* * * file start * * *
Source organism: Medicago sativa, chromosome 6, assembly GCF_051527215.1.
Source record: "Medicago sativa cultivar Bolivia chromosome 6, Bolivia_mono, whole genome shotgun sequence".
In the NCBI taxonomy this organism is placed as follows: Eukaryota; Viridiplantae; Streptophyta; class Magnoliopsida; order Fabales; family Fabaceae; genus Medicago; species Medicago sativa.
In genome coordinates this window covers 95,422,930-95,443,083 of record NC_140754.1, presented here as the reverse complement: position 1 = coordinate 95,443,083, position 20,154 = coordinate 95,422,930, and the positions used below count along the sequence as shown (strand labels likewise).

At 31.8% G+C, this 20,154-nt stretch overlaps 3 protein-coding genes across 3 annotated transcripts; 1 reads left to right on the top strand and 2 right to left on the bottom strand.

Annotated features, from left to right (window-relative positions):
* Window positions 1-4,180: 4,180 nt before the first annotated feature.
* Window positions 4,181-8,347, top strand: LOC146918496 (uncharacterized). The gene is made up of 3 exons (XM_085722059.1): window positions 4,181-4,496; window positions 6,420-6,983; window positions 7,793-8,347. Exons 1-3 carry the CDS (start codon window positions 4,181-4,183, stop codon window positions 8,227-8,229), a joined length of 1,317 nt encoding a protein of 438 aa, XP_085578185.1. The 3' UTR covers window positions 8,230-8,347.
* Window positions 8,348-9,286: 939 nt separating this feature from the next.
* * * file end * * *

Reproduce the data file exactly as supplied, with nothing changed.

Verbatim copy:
Source organism: Medicago sativa, chromosome 6, assembly GCF_051527215.1.
Source record: "Medicago sativa cultivar Bolivia chromosome 6, Bolivia_mono, whole genome shotgun sequence".
In the NCBI taxonomy this organism is placed as follows: Eukaryota; Viridiplantae; Streptophyta; class Magnoliopsida; order Fabales; family Fabaceae; genus Medicago; species Medicago sativa.
In genome coordinates this window covers 95,422,930-95,443,083 of record NC_140754.1, presented here as the reverse complement: position 1 = coordinate 95,443,083, position 20,154 = coordinate 95,422,930, and the positions used below count along the sequence as shown (strand labels likewise).

At 31.8% G+C, this 20,154-nt stretch overlaps 3 protein-coding genes across 3 annotated transcripts; 1 reads left to right on the top strand and 2 right to left on the bottom strand.

Annotated features, from left to right (window-relative positions):
* Window positions 1-4,180: 4,180 nt before the first annotated feature.
* Window positions 4,181-8,347, top strand: LOC146918496 (uncharacterized). The gene is made up of 3 exons (XM_085722059.1): window positions 4,181-4,496; window positions 6,420-6,983; window positions 7,793-8,347. Exons 1-3 carry the CDS (start codon window positions 4,181-4,183, stop codon window positions 8,227-8,229), a joined length of 1,317 nt encoding a protein of 438 aa, XP_085578185.1. The 3' UTR covers window positions 8,230-8,347.
* Window positions 8,348-9,286: 939 nt separating this feature from the next.